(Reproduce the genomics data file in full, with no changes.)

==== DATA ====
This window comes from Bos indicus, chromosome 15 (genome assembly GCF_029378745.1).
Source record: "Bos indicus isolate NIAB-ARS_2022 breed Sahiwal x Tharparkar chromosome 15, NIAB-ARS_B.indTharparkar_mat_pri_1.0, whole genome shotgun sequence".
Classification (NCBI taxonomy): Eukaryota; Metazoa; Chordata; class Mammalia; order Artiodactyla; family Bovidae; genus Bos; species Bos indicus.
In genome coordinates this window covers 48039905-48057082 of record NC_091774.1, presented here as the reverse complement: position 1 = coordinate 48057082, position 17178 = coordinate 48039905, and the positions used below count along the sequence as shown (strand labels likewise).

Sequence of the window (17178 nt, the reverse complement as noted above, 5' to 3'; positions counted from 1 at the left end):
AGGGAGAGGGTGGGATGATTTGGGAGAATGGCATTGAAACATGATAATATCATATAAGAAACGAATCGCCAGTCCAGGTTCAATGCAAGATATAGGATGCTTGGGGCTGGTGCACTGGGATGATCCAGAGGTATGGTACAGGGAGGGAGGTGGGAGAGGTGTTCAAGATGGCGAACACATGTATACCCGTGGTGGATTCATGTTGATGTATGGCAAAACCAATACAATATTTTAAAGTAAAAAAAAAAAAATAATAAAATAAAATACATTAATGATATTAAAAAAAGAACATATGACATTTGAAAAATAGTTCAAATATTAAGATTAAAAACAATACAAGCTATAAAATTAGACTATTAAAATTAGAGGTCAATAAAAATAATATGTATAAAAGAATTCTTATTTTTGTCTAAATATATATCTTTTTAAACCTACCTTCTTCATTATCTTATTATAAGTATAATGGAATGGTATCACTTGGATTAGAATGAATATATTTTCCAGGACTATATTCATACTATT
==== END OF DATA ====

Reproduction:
This window comes from Bos indicus, chromosome 15 (genome assembly GCF_029378745.1).
Source record: "Bos indicus isolate NIAB-ARS_2022 breed Sahiwal x Tharparkar chromosome 15, NIAB-ARS_B.indTharparkar_mat_pri_1.0, whole genome shotgun sequence".
Classification (NCBI taxonomy): Eukaryota; Metazoa; Chordata; class Mammalia; order Artiodactyla; family Bovidae; genus Bos; species Bos indicus.
In genome coordinates this window covers 48039905-48057082 of record NC_091774.1, presented here as the reverse complement: position 1 = coordinate 48057082, position 17178 = coordinate 48039905, and the positions used below count along the sequence as shown (strand labels likewise).

Sequence of the window (17178 nt, the reverse complement as noted above, 5' to 3'; positions counted from 1 at the left end):
AGGGAGAGGGTGGGATGATTTGGGAGAATGGCATTGAAACATGATAATATCATATAAGAAACGAATCGCCAGTCCAGGTTCAATGCAAGATATAGGATGCTTGGGGCTGGTGCACTGGGATGATCCAGAGGTATGGTACAGGGAGGGAGGTGGGAGAGGTGTTCAAGATGGCGAACACATGTATACCCGTGGTGGATTCATGTTGATGTATGGCAAAACCAATACAATATTTTAAAGTAAAAAAAAAAAAATAATAAAATAAAATACATTAATGATATTAAAAAAAGAACATATGACATTTGAAAAATAGTTCAAATATTAAGATTAAAAACAATACAAGCTATAAAATTAGACTATTAAAATTAGAGGTCAATAAAAATAATATGTATAAAAGAATTCTTATTTTTGTCTAAATATATATCTTTTTAAACCTACCTTCTTCATTATCTTATTATAAGTATAATGGAATGGTATCACTTGGATTAGAATGAATATATTTTCCAGGACTATATTCATACTATT